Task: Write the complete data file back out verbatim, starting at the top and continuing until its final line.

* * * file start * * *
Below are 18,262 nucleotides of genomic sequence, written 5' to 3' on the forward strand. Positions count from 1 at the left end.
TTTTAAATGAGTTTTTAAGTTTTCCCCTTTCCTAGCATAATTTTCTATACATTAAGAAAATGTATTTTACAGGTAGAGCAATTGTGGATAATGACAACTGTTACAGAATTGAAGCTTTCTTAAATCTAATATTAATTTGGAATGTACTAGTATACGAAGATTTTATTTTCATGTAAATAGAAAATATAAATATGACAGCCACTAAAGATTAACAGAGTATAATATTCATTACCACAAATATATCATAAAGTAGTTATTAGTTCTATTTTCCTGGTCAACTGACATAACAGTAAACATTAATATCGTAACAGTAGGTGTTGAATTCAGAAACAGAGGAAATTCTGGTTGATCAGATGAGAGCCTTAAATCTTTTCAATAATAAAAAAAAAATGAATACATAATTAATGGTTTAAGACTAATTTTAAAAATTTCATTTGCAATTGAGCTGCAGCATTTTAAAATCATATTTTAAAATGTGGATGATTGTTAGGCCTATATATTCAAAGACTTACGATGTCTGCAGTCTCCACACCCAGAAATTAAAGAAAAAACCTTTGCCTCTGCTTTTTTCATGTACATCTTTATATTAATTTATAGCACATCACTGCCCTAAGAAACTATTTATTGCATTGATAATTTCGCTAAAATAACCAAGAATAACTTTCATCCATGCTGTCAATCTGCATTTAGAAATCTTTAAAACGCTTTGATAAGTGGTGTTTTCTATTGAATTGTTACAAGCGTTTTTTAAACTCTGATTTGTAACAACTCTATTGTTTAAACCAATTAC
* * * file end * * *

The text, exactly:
Below are 18,262 nucleotides of genomic sequence, written 5' to 3' on the forward strand. Positions count from 1 at the left end.
TTTTAAATGAGTTTTTAAGTTTTCCCCTTTCCTAGCATAATTTTCTATACATTAAGAAAATGTATTTTACAGGTAGAGCAATTGTGGATAATGACAACTGTTACAGAATTGAAGCTTTCTTAAATCTAATATTAATTTGGAATGTACTAGTATACGAAGATTTTATTTTCATGTAAATAGAAAATATAAATATGACAGCCACTAAAGATTAACAGAGTATAATATTCATTACCACAAATATATCATAAAGTAGTTATTAGTTCTATTTTCCTGGTCAACTGACATAACAGTAAACATTAATATCGTAACAGTAGGTGTTGAATTCAGAAACAGAGGAAATTCTGGTTGATCAGATGAGAGCCTTAAATCTTTTCAATAATAAAAAAAAAATGAATACATAATTAATGGTTTAAGACTAATTTTAAAAATTTCATTTGCAATTGAGCTGCAGCATTTTAAAATCATATTTTAAAATGTGGATGATTGTTAGGCCTATATATTCAAAGACTTACGATGTCTGCAGTCTCCACACCCAGAAATTAAAGAAAAAACCTTTGCCTCTGCTTTTTTCATGTACATCTTTATATTAATTTATAGCACATCACTGCCCTAAGAAACTATTTATTGCATTGATAATTTCGCTAAAATAACCAAGAATAACTTTCATCCATGCTGTCAATCTGCATTTAGAAATCTTTAAAACGCTTTGATAAGTGGTGTTTTCTATTGAATTGTTACAAGCGTTTTTTAAACTCTGATTTGTAACAACTCTATTGTTTAAACCAATTAC